Indirect seeding means you start seeds indoors early (before it would be the optimal time to sow that seed outdoors) and transplant them outside only once the weather is right. Many gardeners love starting seeds indoors because it allows them to get a jump start on the growing season. You know what that means?

That's right. Earlier harvests.

That being said, indirect seeding can be challenging. You're basically trying to recreate nature inside. I'll give you some tips to get started, but if at first you don't succeed, you know what to do, right? Try, try again.

Let's look at the advantages and disadvantages of indirect seeding.

transplanting herbs

Advantages of Indirect Seeding/Transplanting Vegetables

Some plant families take a long time to mature and need to be started indoors before the threat of frost or the scorching heat has passed. These plants include tomatoes, peppers, eggplant, collards, kale, broccoli, cauliflower, kohlrabi, and cabbage. Basically, unless you have a really long season that would give these plants their optimal growing conditions for the full time it takes them to go from seed to harvest, it's best to start them inside.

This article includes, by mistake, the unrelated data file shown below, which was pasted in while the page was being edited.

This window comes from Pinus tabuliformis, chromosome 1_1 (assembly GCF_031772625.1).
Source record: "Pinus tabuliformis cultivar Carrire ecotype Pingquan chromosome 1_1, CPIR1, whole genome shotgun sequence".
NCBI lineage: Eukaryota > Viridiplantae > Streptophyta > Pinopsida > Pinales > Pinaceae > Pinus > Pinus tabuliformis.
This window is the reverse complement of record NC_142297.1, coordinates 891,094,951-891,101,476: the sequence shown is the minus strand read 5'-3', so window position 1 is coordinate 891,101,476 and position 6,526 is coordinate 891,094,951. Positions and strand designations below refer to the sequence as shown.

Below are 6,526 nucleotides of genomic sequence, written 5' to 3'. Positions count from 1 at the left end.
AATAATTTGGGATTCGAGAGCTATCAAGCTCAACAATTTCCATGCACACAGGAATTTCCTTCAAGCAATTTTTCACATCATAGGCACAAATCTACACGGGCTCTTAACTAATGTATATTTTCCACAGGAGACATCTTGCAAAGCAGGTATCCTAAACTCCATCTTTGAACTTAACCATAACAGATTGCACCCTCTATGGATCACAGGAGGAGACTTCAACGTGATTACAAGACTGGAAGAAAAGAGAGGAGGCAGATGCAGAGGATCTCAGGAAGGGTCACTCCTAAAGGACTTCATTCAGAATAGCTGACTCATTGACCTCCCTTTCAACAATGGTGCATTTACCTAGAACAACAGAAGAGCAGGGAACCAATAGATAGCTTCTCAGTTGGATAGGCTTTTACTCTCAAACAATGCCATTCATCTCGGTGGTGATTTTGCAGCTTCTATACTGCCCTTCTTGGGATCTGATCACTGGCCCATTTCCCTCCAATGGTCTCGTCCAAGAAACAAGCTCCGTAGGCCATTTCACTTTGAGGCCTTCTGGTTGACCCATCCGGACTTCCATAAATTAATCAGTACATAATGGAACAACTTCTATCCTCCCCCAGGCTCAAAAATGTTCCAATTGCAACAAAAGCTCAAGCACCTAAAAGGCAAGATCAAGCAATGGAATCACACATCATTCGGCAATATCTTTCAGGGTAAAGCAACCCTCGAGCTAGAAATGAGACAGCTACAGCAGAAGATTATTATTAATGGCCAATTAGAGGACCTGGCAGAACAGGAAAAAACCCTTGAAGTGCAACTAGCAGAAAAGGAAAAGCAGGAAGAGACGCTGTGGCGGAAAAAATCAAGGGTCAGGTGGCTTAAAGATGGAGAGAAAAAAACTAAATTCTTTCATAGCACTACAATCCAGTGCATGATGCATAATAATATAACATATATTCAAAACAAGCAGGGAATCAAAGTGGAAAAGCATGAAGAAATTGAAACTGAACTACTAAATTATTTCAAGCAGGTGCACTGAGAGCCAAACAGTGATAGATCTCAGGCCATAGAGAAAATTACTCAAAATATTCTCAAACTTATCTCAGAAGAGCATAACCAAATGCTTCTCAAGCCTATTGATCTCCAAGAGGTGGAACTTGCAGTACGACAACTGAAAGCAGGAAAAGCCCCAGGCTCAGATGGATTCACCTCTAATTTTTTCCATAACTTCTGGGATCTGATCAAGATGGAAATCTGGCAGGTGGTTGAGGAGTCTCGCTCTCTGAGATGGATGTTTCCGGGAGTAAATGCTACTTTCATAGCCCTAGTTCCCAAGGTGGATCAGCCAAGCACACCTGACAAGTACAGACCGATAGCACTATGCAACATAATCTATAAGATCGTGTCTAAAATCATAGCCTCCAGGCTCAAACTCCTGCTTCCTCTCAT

If you choose to start your own plants by seed indoors, you can have a lot of control over their growing conditions and ensure they receive the best quality of care—all without having to worry about storms or bugs. Oftentimes, transplants can better resist pest pressure when they are moved out to the garden space because they're older and stronger than if they were little sprouts just poking up from the soil.

If done correctly, indirect seeding allows you to grow a lot of healthy plants that are ready to move out the garden, all for the cost of a few seed packages (and the initial investment for some seed starting supplies, of course). 

Disadvantages of Indirect Seeding/Transplanting Vegetables